Our Campaigns

Arctic

The Arctic is in danger. Its ice is retreating at an increasing speed, cleaning the path for greedy oil companies that see this catastrophe as a business opportunity. Native people traditional way of life and health will be at risk and wildlife are to be uselessly endangered in the name of a shortsighted idea of progress and growth. Canada is one of the Largest Arctic countries in the world, and as such it has a clear responsibility to take a precautionary approach for any new development. The Arctic campaign is a massive worldwide effort to ban all industrial extractive activities at the inhabitant area in the Arctic oceans Together we can save the Arctic.

Climate and Energy 

Climate change and the threats of nuclear energy are real. That is why Greenpeace works to bring about a clean and just energy future. Tar sands and nuclear development plague the ecosystems and communities they occupy with safety and health risks. The Energy [R]evolution is a set of ready-to-implement solutions that lead away from the dangers of climate chaos and nuclear meltdown. It is a vision of the clean and just energy future for everyone on the planet.

Forests

With 80 per cent of the planet's ancient forests already lost or degraded, the need for increased protection of the world’s remaining forests is more urgent than ever. Forests help stabilize the climate, sustain life, provide jobs, and are the source of culture for many Indigenous communities. Greenpeace opposes destructive and unsustainable development in the remaining ancient forests in Canada and globally. To effect positive change and put lasting solutions in place, we challenge the global marketplace, engage consumers, pressure governments and work with industry to protect the Boreal Forest, the Great Bear Rainforest and the Indonesian Rainforest.

Oceans

Life on our blue planet depends on healthy oceans, but recent reports warn that sea life  faces the next mass extinction. Next to climate change, overfishing is the single greatest threat to marine biodiversity. Industrial fishing has reduced populations of large, predatory fish  like tuna, cod and sharks by about ninety per cent in the last fifty years. Growing demand for seafood, wasteful fishing practices and mismanaged fish stocks and aquaculture operations are leading to broken links in marine food chains in Canadian waters and worldwide. Urgent action is needed to protect marine life and allow recovery. Greenpeace works to relieve pressure on ocean ecosystems and to establish a network of no-take marine reserves–ocean parks–covering 40 per cent of the world's oceans.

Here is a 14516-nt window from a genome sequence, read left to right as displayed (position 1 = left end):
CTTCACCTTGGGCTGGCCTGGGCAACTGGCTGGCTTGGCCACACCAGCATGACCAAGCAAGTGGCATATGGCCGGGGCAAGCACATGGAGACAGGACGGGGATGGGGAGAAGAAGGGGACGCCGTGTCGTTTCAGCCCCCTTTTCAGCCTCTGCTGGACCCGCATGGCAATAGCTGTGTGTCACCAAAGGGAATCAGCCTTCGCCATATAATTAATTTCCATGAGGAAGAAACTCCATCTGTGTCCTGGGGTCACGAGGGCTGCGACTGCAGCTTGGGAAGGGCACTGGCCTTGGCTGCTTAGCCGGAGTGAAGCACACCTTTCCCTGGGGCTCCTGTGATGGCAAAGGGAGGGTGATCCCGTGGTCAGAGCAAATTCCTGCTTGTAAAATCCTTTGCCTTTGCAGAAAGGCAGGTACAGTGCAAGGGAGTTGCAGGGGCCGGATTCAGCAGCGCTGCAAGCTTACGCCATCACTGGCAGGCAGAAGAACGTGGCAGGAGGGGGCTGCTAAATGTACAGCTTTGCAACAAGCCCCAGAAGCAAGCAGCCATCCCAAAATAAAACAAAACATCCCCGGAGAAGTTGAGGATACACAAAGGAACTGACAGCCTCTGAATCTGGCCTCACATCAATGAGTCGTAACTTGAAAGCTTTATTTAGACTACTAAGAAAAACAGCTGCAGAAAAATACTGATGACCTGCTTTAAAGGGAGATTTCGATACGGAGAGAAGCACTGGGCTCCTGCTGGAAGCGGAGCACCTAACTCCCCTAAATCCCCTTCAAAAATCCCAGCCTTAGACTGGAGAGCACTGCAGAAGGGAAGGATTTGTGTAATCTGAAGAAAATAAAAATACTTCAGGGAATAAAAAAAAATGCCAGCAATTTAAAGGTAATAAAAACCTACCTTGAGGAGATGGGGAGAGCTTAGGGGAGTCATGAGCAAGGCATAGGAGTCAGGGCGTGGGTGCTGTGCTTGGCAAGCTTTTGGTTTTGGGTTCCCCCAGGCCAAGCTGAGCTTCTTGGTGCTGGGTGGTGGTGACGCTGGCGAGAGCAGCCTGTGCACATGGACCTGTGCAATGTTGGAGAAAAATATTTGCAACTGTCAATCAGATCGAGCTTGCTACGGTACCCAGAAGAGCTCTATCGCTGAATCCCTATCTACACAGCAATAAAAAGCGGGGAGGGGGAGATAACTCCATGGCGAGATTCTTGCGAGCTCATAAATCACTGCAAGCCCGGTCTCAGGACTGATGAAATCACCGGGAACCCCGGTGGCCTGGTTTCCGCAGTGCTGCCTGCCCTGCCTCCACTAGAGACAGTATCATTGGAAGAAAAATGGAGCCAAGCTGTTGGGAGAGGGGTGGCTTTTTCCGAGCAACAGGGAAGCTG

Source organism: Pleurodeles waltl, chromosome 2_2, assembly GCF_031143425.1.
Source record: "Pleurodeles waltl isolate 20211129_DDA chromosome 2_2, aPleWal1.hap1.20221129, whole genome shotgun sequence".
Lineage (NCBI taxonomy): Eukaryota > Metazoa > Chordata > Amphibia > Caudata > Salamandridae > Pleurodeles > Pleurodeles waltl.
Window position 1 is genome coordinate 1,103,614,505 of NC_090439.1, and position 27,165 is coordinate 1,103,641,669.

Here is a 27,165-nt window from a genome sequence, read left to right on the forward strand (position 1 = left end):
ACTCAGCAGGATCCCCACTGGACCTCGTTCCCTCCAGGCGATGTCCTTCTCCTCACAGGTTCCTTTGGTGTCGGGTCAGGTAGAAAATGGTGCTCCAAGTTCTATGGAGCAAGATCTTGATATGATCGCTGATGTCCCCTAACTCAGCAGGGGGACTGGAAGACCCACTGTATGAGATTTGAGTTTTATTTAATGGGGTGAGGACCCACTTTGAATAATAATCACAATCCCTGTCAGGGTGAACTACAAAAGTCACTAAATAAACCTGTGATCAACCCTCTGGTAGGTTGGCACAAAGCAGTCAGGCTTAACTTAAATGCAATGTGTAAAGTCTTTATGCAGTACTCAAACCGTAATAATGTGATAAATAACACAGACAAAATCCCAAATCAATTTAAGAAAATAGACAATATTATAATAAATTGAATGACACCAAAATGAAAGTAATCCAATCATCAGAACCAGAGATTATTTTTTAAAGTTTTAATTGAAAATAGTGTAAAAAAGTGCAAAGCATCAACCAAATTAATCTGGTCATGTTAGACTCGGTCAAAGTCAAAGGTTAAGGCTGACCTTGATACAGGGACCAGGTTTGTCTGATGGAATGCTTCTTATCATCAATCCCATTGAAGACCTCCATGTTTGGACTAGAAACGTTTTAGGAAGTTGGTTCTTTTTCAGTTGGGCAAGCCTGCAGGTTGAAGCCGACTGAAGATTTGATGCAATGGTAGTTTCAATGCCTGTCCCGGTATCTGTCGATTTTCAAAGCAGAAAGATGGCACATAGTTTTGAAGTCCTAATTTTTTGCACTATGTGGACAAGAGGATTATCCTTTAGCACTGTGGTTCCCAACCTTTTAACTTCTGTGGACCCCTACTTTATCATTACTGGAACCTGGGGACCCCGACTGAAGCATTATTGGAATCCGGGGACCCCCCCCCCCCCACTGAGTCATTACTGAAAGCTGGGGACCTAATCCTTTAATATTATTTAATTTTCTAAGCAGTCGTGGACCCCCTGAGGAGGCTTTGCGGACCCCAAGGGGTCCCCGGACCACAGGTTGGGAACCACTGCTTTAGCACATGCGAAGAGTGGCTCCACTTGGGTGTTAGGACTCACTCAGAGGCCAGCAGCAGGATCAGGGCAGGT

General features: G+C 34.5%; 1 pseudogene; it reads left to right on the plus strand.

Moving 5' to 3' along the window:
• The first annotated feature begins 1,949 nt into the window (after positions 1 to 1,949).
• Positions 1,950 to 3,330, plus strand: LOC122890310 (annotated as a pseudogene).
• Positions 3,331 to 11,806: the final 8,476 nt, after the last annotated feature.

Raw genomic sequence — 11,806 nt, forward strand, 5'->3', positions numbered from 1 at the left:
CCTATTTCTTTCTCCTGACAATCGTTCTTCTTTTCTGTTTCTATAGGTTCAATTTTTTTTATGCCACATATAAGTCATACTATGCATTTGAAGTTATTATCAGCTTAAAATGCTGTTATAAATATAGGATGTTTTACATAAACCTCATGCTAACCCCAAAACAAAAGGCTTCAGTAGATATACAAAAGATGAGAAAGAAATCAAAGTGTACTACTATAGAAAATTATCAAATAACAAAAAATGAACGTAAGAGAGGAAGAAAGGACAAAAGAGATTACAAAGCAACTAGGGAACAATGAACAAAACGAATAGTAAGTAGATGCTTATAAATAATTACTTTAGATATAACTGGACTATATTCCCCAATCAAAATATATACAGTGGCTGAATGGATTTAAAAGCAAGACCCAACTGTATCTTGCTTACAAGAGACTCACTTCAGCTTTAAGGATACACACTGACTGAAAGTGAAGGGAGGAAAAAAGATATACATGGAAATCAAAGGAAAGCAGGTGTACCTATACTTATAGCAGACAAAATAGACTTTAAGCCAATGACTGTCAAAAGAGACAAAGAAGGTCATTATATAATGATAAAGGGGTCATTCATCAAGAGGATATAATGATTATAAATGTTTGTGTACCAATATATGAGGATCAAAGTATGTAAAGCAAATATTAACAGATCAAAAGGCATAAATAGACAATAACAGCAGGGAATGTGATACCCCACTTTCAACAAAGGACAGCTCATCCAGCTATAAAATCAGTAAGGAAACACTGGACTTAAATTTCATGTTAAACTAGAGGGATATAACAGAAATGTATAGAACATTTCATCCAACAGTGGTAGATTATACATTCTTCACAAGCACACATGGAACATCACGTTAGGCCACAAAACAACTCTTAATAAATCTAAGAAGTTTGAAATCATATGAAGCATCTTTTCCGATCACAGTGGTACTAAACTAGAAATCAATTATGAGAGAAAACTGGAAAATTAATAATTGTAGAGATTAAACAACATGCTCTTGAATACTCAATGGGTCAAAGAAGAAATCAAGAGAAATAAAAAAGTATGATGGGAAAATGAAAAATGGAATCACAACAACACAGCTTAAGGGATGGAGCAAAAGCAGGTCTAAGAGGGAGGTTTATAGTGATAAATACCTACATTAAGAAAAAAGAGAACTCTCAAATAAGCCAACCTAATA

The latest updates

 

Wait, don’t buy that cr@p, check Greenpeace’s tuna app!

Blog entry by Sarah King, Oceans campaign coordinator | August 7, 2014

Canada’s tuna huggers have gone high-tech. Today we released our Sustainable Canned Tuna Guide app that will make it easier for tuna consumers to determine which products are ocean-friendly while in the canned seafood aisle of their...

Greatness begins within you

Blog entry by By Kiera-Dawn Kolson, Arctic campaigner | August 6, 2014

I didn’t grow up on a reservation. There aren’t many in the Northwest Territories. Still, when you come from a small community at the end of the road, and you’ve found yourself confused as to where your roots are -or even wonder why...

New video sees children at heart of LEGO campaign

Blog entry by Ian Duff | August 5, 2014 1 comment

No one loves LEGO as much as a seven year old who's just built their first masterpiece. But everyone who has played with the toy carries the joy of their inner child on through life. That's why LEGO is such a desirable brand for Shell...

Greenpeace and Kimberly-Clark celebrate “wood” anniversary

Blog entry by Rolf Skar | August 5, 2014

It’s fitting that fifth year celebrations are known as “wood” anniversaries since that’s largely what this one is about. On August 5 th , Kimberly-Clark and Greenpeace will mark five years of the company’s new fiber buying policy ...

FSC voluntary forest certification in deep crisis

Blog entry by Tatiana Khakimulina | August 4, 2014

I have worked at Greenpeace Russia as a forest engineer for the past two years, focusing on monitoring logging activities by FSC certificate holders in the Boreal forest zone. I strongly believe that the FSC system is now in its...

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